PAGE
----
Jordan Schneider (11:34): I mean, I don’t want to go that far, like, Great Leap Forward, Fifty million people died. Cultural Revolution, 5 million people died. I think it’s important to understand those periods in history, in that I think, when I’m talking about Chinese, like the CCP overshooting, that is definitely something that happened in those two things. And there’s a potential for both of those times, there were moments, there were real moments in which it was Mao was not in control.

And, he was trying to tamp things down, but it got too crazy. And China is a very large country. And, even nowadays, when you have video conferencing and whatever, the size of the bureaucracy means such that it’s going to be really difficult for Beijing to tune it in such a way where it doesn’t overdo it.

So, if it’s a soak the rich thing, the way you could see it potentially playing out is every province is like, “Okay, we got to do this, soak the rich thing.” And what happened in the… Not the Great Leap Forward, but for Land Reform, the first major political action that the CCP did once it gotten power is, you had people who had one cow, because they had a cow as opposed to everyone else in the village that had chickens, lives get completely destroyed.

I’m not saying that is the way in which common prosperity is going to end up, circa, March 2022. But that dynamic of everyone working towards the direction that Beijing sets, especially when it’s something like common prosperity, where there’s a way in which where you really are playing with fire, and it’s pretty straight.

It doesn’t take too many leaps to see how like, just like squeezing every rich person in China, regardless of where they are in the socioeconomic ladder, if it’s only relative ends up like, really hurting the economic dynamism of a country, is a dangerous thing.

And yeah, I mean, I would really recommend folks to check out China under Mao a revolution derailed by Andrew Walder. If they’re curious in getting a relatively brief 350-page intro snapshot to that point in history because I really do think, it’s important, and there are… If not in degrees, certainly, in kind, when you look at Chinese governance, and CCP governance problems in particular over the past few decades. Though, I would not, I think, the one-to-one comparisons are a little overdone. Because first and foremost, thankfully, no one is dying.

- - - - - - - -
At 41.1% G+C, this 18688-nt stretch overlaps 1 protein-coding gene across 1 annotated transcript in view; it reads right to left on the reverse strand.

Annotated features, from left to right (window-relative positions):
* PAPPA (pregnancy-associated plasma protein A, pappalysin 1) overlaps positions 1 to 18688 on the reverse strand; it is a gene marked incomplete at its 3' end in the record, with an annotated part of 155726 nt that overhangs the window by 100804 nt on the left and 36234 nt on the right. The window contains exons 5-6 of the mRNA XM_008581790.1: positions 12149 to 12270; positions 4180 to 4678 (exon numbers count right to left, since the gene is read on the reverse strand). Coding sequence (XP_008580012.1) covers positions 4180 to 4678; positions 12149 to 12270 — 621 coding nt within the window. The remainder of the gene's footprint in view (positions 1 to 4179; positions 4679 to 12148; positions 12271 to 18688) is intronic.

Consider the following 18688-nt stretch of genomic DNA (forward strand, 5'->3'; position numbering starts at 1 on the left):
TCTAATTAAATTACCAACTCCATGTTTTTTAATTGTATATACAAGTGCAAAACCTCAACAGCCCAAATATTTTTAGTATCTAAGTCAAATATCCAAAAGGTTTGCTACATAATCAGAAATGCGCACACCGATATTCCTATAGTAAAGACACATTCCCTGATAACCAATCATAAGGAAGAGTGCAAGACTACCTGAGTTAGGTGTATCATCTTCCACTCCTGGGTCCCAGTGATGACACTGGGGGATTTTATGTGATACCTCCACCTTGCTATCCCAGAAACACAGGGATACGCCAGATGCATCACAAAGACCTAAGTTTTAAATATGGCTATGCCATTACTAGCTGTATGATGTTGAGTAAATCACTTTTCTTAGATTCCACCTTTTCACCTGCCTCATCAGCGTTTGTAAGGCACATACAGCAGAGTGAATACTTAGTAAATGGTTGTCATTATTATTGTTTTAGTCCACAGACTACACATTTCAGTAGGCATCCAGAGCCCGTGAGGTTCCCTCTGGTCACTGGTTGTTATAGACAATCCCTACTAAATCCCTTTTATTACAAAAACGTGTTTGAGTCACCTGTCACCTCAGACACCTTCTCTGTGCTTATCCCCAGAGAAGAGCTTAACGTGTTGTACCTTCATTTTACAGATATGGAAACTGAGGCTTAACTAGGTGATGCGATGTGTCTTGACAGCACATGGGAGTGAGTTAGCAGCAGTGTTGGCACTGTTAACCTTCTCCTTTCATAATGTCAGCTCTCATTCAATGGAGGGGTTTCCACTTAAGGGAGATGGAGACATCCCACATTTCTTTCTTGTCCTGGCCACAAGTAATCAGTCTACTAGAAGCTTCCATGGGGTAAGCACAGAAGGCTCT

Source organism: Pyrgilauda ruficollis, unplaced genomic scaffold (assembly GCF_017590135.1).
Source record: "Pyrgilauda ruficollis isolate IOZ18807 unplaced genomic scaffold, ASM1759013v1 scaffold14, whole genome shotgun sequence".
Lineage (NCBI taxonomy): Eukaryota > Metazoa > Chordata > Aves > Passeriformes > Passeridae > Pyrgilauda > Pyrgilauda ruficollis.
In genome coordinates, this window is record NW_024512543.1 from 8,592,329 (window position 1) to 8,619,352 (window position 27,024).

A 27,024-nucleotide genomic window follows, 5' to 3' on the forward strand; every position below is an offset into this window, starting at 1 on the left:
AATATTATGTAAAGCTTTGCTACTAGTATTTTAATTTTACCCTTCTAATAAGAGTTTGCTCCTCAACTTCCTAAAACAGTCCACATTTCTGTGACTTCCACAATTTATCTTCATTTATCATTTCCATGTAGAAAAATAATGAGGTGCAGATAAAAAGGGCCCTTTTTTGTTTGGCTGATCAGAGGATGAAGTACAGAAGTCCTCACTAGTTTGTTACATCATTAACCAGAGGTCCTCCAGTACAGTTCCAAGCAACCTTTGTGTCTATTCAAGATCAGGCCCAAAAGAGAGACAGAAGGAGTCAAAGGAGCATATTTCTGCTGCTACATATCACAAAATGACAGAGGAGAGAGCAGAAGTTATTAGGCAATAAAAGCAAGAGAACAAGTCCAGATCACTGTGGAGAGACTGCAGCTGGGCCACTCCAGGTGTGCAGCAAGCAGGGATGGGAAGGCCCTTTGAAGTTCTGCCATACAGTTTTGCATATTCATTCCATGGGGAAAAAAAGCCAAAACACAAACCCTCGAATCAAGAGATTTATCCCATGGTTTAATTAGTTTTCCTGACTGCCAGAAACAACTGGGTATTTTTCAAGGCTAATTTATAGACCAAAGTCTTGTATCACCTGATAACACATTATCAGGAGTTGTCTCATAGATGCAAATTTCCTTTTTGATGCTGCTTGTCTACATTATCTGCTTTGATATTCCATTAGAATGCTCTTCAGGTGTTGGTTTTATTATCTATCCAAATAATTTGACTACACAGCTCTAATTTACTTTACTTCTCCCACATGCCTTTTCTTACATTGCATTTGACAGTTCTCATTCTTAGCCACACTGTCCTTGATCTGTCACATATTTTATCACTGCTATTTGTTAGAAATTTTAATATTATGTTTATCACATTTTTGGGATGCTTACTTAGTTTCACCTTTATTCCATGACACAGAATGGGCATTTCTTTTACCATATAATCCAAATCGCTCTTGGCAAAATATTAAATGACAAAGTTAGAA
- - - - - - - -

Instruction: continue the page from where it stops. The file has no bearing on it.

Kalani Scarrott (14:33): Yeah. So, that ties in perfectly for the next one. Is there anything that really annoys you when outsiders express their opinion on CCP and the like? Is there any opinions or anything that are just totally misguided or what really grinds the gears, I guess?

Jordan Schneider (14:46): There is this latent thing in the US were anti-China gets, like anti-CCP gets very quickly conflated with anti-China. Recently, I was on a call with someone, and they were like, “If we don’t handle this right, our grandkids might be speaking Chinese one day.” And I was like, “Honestly, I think they should be speaking Chinese. Chinese is a great language. I speak Chinese. I’m really happy I do.”

So, that thing, I think is a lot more common than it was five years ago before people were freaking out about this. And it’s really unfortunate. And, more than when folks comparing woke culture to the Cultural Revolution, I think is more insidious, because it’s outrageous to write off a billion people. And the more that happens in policymaking communities, the more stupid you get when you try to write those policies to respond to contemporary China.

Kalani Scarrott (15:55): Yeah. So, imagine you’re president of the US, how do you think that the US should approach China men, and more specifically, the CCP, do you think? What would you go about?

Jordan Schneider (16:04): Yeah. I mean, I don’t know if I have a bumper sticker, to be honest. I think, I’m going to take the Biden line in which, at the end of the day, there are two things which really matter. First is, America being functional. And second is, the strength of its allies, and its network of allies.

So, first off, even if China eclipses the US from size perspective, if America is still the world’s most dynamic, technologically advanced economy that bodes well going forward, and if China remains a bit of an island diplomatically and the US can still call on the likes of Australia and Korea, and Taiwan, and Japan, and the EU to do stuff with them, when the going gets tough, then that matters a lot more than the one-to-one US-China comparison.

So, I think, that was probably the worst. I mean, Trump was really bad. But one of the most dangerous, long-term impacts that he had was telling all the allies to go fuck themselves. And that is really unfortunate, because you don’t earn that trust back, ever?

I don’t know. Maybe, a decade or two of having normal governance in the US, which is really scary and unfortunate, because those are the two real pillars of America, making sure that it still is able to do its thing and influence the world in a nice way, which is a really weird thing to say two weeks after, or leaving Afghanistan to the dogs. But, yeah, that would be my two load stars going forward.